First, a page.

Swinging the door open, Josiah peered out again. The hall was empty. He treaded softly toward the kitchen, his socks noiseless on the hardwood floor. The ting of cutlery and the upbeat melody of a song on the radio filtered down the hall. Mom hummed along for a few notes. Josiah paused at the entryway. What's my problem? Why won't I just go ahead and tell her? He leaned against the wall and called to mind an image of Mom's face, framed in loose, dark curls, her sparkly eyes laughing at the world. Her face shrank to give room for the rest of her—arms quick to pull him into a hug and fingers ready to muss his hair or flick his arm just to get a silly reaction out of him. Her concern over his disturbing dreams wouldn't merely provoke a phone call and a psychologist appointment. She'd be absolutely sick with worry. Fear would silence her song and wrap her heart in its icy clutches. How could he subject her to such imprisonment?1. Does he know both his biological parents? Why/why not?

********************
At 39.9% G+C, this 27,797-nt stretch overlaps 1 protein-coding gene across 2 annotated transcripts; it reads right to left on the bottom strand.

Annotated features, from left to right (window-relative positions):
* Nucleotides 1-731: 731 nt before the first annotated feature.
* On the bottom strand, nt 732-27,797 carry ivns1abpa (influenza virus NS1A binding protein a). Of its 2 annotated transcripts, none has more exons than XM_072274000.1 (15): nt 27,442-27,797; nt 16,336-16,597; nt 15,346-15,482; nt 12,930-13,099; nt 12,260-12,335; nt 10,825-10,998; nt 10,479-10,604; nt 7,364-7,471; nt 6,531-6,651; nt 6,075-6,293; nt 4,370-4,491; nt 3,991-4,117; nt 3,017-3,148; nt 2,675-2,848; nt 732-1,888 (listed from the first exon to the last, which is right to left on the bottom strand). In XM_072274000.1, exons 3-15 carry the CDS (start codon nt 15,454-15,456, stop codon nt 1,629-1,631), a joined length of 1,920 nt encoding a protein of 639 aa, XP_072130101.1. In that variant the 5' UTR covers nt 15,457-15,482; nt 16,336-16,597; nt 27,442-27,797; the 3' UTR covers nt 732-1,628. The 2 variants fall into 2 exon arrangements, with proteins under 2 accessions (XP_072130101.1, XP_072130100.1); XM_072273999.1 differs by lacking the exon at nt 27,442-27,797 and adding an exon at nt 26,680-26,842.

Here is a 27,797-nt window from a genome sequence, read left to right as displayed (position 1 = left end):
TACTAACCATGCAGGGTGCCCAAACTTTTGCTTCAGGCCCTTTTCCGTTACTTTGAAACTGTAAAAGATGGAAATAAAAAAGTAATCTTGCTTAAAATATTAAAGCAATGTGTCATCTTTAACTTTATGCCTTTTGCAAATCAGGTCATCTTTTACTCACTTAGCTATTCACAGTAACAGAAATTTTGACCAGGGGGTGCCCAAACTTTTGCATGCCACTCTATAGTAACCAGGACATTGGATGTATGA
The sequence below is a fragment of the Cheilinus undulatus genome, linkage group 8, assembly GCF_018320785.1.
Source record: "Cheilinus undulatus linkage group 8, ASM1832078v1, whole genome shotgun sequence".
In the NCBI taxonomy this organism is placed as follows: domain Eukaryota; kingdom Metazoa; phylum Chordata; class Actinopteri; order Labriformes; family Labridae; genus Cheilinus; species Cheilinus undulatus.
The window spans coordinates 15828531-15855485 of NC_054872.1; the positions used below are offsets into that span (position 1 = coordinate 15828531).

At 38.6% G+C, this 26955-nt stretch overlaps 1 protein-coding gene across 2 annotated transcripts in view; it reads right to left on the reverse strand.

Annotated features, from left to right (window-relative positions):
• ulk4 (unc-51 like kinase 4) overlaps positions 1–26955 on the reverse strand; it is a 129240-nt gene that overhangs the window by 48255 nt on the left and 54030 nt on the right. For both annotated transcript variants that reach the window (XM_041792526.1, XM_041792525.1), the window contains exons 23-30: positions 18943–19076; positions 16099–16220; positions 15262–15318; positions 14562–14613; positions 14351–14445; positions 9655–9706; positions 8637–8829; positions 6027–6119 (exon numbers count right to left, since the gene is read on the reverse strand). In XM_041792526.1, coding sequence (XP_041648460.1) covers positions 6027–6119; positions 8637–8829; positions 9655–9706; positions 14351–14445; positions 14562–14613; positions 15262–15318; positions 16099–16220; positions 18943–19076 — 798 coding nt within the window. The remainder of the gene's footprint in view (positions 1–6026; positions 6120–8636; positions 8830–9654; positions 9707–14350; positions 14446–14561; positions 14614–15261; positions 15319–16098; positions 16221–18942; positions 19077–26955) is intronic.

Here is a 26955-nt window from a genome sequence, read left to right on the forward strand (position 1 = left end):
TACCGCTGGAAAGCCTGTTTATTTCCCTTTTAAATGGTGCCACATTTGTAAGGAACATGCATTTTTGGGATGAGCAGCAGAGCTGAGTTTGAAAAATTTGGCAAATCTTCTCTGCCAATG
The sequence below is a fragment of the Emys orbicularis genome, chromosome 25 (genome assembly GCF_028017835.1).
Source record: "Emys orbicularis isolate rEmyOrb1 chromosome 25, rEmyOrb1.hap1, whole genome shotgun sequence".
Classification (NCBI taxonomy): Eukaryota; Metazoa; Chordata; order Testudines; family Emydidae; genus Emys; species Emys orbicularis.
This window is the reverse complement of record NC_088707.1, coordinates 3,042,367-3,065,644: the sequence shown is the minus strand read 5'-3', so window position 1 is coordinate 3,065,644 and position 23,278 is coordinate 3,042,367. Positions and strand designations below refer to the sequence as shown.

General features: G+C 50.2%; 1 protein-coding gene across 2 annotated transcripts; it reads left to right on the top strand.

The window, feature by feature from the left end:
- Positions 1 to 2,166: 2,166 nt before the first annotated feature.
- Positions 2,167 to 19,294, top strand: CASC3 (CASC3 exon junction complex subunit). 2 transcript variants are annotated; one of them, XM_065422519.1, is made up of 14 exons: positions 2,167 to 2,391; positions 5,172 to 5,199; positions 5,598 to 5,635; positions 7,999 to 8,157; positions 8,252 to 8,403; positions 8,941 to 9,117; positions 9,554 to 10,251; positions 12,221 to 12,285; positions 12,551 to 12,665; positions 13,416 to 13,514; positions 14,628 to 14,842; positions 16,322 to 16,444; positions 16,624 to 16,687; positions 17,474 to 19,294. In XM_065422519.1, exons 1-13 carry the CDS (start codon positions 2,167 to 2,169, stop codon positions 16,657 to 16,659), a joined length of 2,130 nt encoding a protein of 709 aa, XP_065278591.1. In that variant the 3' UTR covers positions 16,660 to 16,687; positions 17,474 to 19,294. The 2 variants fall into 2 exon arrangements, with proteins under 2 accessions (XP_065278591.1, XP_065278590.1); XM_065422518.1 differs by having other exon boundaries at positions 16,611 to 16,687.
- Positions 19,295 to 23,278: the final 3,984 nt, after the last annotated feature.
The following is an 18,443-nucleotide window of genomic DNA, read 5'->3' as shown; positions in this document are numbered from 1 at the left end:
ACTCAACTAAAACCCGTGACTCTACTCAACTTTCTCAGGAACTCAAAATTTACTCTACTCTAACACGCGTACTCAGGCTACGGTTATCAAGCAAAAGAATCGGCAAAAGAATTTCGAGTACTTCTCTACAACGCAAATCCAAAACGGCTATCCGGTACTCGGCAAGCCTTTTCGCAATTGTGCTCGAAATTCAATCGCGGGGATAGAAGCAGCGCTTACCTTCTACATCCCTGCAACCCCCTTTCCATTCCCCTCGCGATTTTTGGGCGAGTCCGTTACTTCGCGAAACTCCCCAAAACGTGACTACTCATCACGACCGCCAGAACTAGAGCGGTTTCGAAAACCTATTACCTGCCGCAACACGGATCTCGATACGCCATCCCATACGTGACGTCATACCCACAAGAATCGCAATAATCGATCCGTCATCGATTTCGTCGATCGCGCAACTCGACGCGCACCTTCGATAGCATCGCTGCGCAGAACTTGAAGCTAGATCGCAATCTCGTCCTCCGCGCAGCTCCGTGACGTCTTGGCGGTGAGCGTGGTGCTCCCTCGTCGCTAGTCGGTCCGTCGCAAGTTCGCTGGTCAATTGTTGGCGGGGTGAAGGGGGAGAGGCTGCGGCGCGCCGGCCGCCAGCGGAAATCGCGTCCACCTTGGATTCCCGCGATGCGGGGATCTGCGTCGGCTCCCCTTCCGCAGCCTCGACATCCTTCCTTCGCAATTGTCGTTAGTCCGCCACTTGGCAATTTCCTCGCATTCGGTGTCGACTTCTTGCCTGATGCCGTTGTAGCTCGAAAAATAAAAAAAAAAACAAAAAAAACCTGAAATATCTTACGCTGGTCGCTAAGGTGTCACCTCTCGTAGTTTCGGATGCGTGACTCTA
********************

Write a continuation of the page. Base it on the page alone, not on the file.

Yes. Josiah's grown up with both parents (whose names are Robert and Jessica Williams, in case you were wondering), along with his three younger siblings.
2. Has he inherited any physical resemblance from his parents?
He has his dad's grey eyes and brown-ish blond hair, although his dad's has darkened with age. Josiah's facial structure is more like his mom's though: well proportioned and not bad to look at.
3. What's his parental figure(s) dress style? Add pictures if you like!
4. Does he share any personality traits with his parental figures? And which does he take after most?